For cybercriminals looking to launder illicit earnings, bitcoin has long been the payment method of choice. But another cryptocurrency is coming to the fore, promising to help make dirty money disappear without a trace.
While bitcoin leaves a visible trail of transactions on its underlying blockchain, the niche “privacy coin” monero was designed to hide the sender and receiver, as well as the amount traded.
As a result, it has become an increasingly sought-after tool by criminals such as ransomware gangs, posing new challenges for law enforcement.
The rise of monero comes as authorities rush to crack down on cybercrime following a series of daring attacks, including the hack of the Colonial Pipeline, a major oil artery supplying the United States’ east coast.
“We have seen ransomware groups switch specifically to monero,” said Bryce Webster-Jacobsen, chief intelligence officer at GroupSense, a cybersecurity group that has helped a growing number of victims pay ransoms in monero. “[Cyber criminals] have recognized the possibility of making mistakes using bitcoin which allows blockchain transactions to reveal their identities.
According to Brett Callow, threat analyst at Emsisoft, REvil, the notorious ransomware group believed to be behind this month’s attack on Russia-linked meat packer JBS, has removed the possibility of pay in bitcoin this year, requiring only monero.
Meanwhile, DarkSide, the group blamed for the Colonial Pipeline hack, and Babuk, who was behind the attack on Washington DC police this year, are clearing payments in either crypto. -currency, but charge a 10-20% premium to victims paying in riskier bitcoin. , experts say.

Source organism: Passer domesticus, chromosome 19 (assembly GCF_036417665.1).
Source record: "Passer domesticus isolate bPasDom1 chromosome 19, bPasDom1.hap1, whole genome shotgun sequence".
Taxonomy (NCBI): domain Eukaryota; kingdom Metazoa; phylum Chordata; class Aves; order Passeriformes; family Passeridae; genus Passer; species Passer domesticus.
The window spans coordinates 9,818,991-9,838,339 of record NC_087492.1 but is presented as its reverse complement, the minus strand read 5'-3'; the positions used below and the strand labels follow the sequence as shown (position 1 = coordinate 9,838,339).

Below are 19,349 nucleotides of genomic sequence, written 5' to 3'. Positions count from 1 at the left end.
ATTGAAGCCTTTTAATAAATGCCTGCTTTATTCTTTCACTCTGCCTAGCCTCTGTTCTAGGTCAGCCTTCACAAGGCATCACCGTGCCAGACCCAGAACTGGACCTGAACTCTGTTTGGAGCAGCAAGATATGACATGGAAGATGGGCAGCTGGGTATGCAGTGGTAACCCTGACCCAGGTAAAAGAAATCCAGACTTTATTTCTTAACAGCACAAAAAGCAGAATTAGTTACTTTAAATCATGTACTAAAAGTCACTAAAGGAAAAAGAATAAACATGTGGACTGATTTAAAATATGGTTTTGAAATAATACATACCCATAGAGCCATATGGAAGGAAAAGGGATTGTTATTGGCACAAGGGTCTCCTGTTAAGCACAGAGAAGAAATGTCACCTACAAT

Justin Ehrenhofer, a cryptocurrency compliance expert and member of the monero developer community, said that in early 2020 its gang use of ransomware was “a rounding error.” Today, he estimates that around 10 to 20 percent of ransoms are paid in monero, and that figure will likely rise to 50 percent by the end of the year.
Monero was started as an open source project in 2014 by a user in a bitcoin forum with the pseudonym “thankful_for_today”. Its original white paper argued that bitcoin’s traceability was a “critical flaw”, adding that “privacy and anonymity are the most important aspects of electronic money”.
Ehrenhofer is among those who argue that the visibility of bitcoin should be rejected in favor of a fully private financial system. “The main goal is the indistinguishability of transactions – to earn private and fungible money,” he said. “We want the monero to look as much like cash as possible, where one $ 10 bill is the same as another and the trader doesn’t know where it came from. “
While the price of the currency has more than quintupled since the start of 2020, following the broader rally in cryptocurrency, its overall market capitalization remains a fraction of that of bitcoin: nearly $ 5 billion compared to $ 727 billion. dollars, according to data from CoinMarketCap.
Yet he has inspired a loyal following among privacy idealists and anti-establishment crypto enthusiasts such as Ehrenhofer, who are dedicated to maintaining his code and using advanced math to try to ensure that its transactions remain untraceable. It now has the third largest developer community of all cryptocurrencies, behind Bitcoin and Ethereum, according to the data.